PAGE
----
Three beach towels, three artists and one entrepreneur set a benchmark for amicable design collaboration.

There’s a lovely recapture of child-spirit in so much of what Ed Slaughter has created in his new design company Row Faster George! (and don’t forget that exclamation mark!) You don’t often hear of maritime archaeologists turning to design, and come to think of it, you don’t often hear about maritime archaeologists at all, but Ed switched his goggles, wetsuit and searches for shipwrecks on the seabed to follow his passion.

“I went to the beach one weekend and forgot to take a towel. When I went to buy one, there was just nothing unique or original at all out there,” recalls Ed. “They were all so boring.” So began an idea, and a long process of research and business liaison before Row Faster George! was born. Graphic designer Kate Perry of Red Chalk, (aka RC/KP) tapped into just the right mix of comic book action, vintage signage, and Jules Verne-ish sea motifs in her suite of logos and motifs to establish the brand.

Image: Elouise van Riet Gray

Working with local Brisbane artists Stephen Mok, Michael Phillips and Adam Lester was a breeze, according to Ed. “They were all really keen to be part of a beach towel range. Adam has a massive collection of towels from back to the 1960s. He’d really like to see the new ones in ten years time, after plenty of sun and washing…perhaps with even a few holes and tears.”

Image: Hailey Bartholomew

Each artist tuned into the project in a different way. Stephen Mok had “always wanted to work on a beach towel,” and re-sized his distinctive head silhouettes to the purpose. He sent me about a hundred awesome images to choose from,” says Ed, of the genesis of the ‘Night Romance’ towel. Michael Phillips worked at his inimitable mark-making with his arsenal of found objects in his Studio-of-Curiosities, alongside a series of symbols he’d developed over time to create his colourful ‘Popeyes’. Adam Lester made numerous preliminary sketches in graphite and coloured pencil. These studies were multilayered, loaded with visual motifs, text and ideas that referenced handmade roadside signage. He then cut and recomposed the drawings and worked with Ed to achieve the best combination of elements for the ‘Muddies’ towel.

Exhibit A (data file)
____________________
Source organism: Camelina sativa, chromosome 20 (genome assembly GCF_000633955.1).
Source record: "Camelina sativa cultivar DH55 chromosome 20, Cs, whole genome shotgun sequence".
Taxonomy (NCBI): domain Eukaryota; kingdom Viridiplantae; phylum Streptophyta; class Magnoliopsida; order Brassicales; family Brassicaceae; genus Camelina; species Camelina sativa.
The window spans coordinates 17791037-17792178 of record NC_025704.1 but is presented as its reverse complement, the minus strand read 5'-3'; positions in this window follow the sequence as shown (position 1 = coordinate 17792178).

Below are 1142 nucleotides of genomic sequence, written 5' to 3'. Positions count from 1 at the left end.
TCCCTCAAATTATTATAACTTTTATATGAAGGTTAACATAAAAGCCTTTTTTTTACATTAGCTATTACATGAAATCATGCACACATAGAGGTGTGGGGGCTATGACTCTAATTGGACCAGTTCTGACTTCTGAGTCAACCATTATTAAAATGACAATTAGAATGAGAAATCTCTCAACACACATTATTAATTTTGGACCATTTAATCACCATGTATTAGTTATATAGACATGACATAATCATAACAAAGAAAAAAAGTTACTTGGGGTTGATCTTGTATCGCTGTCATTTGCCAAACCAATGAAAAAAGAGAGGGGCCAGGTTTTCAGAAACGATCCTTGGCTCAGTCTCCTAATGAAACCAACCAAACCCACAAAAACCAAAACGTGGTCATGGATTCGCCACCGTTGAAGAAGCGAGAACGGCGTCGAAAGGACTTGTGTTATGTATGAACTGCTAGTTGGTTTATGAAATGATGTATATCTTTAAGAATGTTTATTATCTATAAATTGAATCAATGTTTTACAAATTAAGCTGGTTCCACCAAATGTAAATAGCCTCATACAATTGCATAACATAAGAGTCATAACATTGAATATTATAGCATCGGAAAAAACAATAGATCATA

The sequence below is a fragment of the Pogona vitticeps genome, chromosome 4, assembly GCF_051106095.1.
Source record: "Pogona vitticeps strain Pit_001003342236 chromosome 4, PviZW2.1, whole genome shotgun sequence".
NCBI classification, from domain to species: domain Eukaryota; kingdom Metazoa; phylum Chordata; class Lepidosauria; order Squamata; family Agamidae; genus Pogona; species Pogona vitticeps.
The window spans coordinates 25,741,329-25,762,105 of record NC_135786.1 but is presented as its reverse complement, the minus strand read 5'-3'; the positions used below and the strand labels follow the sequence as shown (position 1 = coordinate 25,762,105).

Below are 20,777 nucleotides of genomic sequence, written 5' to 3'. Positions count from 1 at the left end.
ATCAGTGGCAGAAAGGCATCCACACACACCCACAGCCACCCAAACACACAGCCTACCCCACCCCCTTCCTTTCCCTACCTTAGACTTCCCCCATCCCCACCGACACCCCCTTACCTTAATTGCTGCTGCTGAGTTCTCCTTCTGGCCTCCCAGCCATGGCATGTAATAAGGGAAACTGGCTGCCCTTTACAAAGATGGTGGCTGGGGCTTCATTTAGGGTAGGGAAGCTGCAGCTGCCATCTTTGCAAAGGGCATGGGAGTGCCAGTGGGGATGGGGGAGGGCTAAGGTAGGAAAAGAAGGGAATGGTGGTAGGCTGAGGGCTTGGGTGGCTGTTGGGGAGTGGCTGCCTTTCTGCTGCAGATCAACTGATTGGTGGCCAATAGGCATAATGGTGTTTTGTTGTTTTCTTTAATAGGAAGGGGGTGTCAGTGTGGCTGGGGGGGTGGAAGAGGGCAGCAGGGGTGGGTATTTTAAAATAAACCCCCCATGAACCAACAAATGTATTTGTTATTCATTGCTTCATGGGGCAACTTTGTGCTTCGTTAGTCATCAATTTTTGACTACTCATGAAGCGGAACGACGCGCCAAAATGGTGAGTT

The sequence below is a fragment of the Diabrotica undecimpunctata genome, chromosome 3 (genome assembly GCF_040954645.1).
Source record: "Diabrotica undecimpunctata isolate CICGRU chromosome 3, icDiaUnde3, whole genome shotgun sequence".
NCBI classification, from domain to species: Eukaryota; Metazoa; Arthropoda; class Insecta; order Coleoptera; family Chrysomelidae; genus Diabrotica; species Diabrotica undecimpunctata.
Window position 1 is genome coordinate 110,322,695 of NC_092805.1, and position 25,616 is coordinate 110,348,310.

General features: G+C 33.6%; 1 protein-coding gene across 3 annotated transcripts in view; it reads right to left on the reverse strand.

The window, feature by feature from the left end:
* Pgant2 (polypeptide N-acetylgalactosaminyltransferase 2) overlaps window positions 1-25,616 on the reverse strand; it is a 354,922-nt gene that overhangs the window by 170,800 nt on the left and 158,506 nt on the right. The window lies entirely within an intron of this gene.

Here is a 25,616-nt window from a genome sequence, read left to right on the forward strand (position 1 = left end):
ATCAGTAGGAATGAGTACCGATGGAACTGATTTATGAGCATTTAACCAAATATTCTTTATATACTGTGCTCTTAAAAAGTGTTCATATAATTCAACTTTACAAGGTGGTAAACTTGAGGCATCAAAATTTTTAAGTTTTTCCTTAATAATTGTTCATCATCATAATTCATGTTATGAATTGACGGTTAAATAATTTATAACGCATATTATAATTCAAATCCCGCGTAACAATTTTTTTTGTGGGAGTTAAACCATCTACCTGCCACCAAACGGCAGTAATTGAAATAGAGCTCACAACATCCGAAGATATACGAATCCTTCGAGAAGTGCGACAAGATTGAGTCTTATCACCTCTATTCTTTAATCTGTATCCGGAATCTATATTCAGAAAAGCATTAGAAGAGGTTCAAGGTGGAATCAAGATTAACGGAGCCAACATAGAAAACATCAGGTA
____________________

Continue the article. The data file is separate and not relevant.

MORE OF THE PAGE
“Some people get a bit sanctimonious about putting art on everyday objects, but we had complete control over the outcome.” Adam Lester
He’d really like to see the new ones in ten years time, after plenty of sun and washing…perhaps with even a few holes and tears.